– New Inn Broadway, Shoreditch, EC2A 3PZ. Nearest stations: Shoreditch High Street or Old Street.
- The Curtain Theatre
Located just 200 yards south of The Theatre was The Curtain Theatre, which opened in 1577. After The Theatre closed in 1596, the Lord Chamberlain’s Men moved the short distance to The Curtain, where they performed for two years before moving south to The Globe. Audiences were entertained by productions of Romeo & Juliet, Henry IV Parts I and II, while Shakespeare also acted in Ben Jonson’s Every Man In His Humour in 1598. The Curtain vanished from records in 1627, with its remains found by Museum of London archaeologists in 2012. What was found has been preserved and will be on display as part of a new development, The Stage.
– Hewett Street, Shoreditch, EC2A 3NN. Nearest stations: Shoreditch High Street or Old Street.
- The Globe (original site)
By the turn of the 17th century, Bankside had become the playground for Londoners, where they were able to enjoy wilder pursuits outside the borders of the City of London. The Lord Chamberlain’s Men crossed the River Thames and built the Globe Theatre – a 20 sided polygonal structure – in 1599. Shakespeare was a shareholder in the theatre, as well as an actor. The company leased the site for 31 years with Shakespeare, Augustine Phillips, Thomas Pope, John Heminges and William Kempe holding one half of the lease, while the Burbages the other. At the time of The Globe’s opening, Shakespeare was lodging in the nearby area, which was known as ‘the Liberty of the Clink’. It is believed 15 of his plays were debuted at the Globe. By 1603, the troupe changed their name to The King’s Men after they were awarded a royal patent by newly-crowned King James I. Shakespeare retained his share in The Globe until 1612, the year before it burned down during a performance of Henry VIII, when a stage canon set fire to the thatched roof. Only 5% of the original Globe has been excavated, as a majority of it is buried beneath Southwark Bridge and a listed Georgian building. Today, a plaque marks the site on Park Lane, which was known as Maiden Lane during The Bard’s lifetime.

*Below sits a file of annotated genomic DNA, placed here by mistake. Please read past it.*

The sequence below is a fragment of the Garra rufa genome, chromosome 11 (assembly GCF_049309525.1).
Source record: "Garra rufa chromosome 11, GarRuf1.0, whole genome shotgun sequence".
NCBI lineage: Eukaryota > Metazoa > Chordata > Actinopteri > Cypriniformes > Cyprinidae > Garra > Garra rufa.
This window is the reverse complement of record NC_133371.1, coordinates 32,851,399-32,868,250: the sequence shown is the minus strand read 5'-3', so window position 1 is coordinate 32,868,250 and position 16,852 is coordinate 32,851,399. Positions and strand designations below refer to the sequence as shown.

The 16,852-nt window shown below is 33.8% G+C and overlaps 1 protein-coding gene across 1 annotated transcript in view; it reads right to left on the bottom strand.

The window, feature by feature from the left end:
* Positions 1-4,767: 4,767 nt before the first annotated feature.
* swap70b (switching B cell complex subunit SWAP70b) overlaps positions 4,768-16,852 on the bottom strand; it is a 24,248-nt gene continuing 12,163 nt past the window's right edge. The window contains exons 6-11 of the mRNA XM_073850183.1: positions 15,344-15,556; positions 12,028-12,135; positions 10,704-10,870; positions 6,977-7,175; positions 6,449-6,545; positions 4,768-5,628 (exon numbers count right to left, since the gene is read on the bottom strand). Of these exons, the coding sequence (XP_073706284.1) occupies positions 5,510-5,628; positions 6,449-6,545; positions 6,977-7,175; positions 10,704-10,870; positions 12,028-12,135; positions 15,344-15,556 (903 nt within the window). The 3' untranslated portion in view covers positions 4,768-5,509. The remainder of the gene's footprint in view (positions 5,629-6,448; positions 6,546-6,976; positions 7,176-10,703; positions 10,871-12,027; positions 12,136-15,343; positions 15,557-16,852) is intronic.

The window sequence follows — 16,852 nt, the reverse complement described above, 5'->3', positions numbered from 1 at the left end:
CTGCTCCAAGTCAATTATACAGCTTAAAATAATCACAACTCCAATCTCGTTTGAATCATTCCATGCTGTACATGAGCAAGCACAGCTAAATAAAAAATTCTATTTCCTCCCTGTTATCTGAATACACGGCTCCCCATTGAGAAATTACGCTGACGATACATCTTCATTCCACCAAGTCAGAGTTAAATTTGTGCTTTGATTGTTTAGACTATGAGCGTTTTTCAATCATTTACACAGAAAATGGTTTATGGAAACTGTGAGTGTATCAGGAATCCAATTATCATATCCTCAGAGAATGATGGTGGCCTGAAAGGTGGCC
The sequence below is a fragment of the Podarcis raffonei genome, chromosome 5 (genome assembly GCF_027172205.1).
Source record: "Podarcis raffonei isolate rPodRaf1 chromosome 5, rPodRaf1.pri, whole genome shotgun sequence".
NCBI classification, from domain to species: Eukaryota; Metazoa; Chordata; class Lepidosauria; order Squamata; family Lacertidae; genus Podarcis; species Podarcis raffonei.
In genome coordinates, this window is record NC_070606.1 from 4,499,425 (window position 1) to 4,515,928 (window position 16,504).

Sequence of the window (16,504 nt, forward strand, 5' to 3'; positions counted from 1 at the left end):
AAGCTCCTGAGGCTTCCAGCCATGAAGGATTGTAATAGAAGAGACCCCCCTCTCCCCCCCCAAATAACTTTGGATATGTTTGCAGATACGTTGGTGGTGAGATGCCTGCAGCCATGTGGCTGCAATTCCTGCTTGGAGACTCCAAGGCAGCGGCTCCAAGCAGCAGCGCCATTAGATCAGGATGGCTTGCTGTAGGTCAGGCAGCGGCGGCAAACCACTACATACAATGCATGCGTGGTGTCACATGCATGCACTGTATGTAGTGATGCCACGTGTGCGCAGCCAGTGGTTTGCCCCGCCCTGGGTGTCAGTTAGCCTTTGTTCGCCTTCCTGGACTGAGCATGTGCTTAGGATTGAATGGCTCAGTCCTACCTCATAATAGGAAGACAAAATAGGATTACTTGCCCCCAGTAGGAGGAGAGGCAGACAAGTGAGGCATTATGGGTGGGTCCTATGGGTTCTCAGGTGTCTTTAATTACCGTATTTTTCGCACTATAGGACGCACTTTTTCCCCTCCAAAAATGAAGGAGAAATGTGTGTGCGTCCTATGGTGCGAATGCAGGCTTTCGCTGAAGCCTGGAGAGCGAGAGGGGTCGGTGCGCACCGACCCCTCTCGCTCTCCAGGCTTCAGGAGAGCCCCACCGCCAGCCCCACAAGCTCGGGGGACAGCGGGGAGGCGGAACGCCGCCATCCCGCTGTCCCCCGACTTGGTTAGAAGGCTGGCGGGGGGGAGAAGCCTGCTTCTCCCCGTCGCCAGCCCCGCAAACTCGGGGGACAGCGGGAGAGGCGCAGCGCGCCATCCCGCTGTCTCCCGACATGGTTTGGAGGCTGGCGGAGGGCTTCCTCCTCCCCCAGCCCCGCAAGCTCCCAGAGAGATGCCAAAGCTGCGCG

– Park Street, Bankside, SE1. Nearest station: Cannon Street or London Bridge.
- Shakespeare’s Globe (new)
The Globe theatre you see today on the banks of the River Thames is a reconstruction, opened in 1997. It was built using ‘green’ (untreated) oak, lime plaster reinforced with goat hair, bricks (made to an Elizabethan recipe) and topped with a Norfolk reed thatched roof. Just like in Shakespeare’s time, you can stand or sit on benches and watch his famous plays brought to life… and potentially get rained on.
– Shakespeare’s Globe, 21 New Globe Walk, Bankside, SE1 9DT. Nearest station: Blackfriars or Southwark.
- The George Inn
Located on a cobbled courtyard off Borough High Street is the Grade I-listed pub, The George Inn. It’s the last remaining galleried inn in London and is now owned by the National Trust. Although the current building dates back to 1676, the previous Inn dated back to 1542. It once surrounded three sides of the courtyard, but today is only on one side. Actors used to perform in the courtyard, with the audience sitting in the galleries to watch. Living and working locally in Bankside, it’s highly likely Shakespeare would have visited the original Inn.
– The George Inn, 73 Borough High Street, Southwark, SE1 1NH. Nearest station: London Bridge.
- The Rose Theatre
The Rose was the first of the major London playhouses to be built south of the River Thames in 1587. Shakespeare’s plays Henry VI and Titus Andronicus premiered at The Rose around 1592 and 1594 respectively. The theatre was torn down around 1606. Its remains were found in 1989 and have been preserved underneath an office block. Today, part of The Rose is open to the public as a performance space.
– The Rose Playhouse, 56 Park Street, Bankside, SE1 9HS. Nearest station: London Bridge.
- The Boar’s Head Inn
Shakespeare referenced many 16th century London landmarks and pubs in his plays. One such establishment immortalised by the Bard was the Boar’s Head Inn on Eastcheap, where Sir John Falstaff and Prince Hal would often meet in Henry IV, Part 1. The pub was established before 1537 and destroyed in the Great Fire of London, before being rebuilt and remaining until the late 18th century. Although the Inn was demolished in 1831, a vinegar warehouse was built on the site in 1868. The architect Robert Lewis Roumieu incorporated a boar’s head sculpture on the façade in a nod to the site’s history. Although the vinegar company has long moved on, the Neo-Gothic building remains.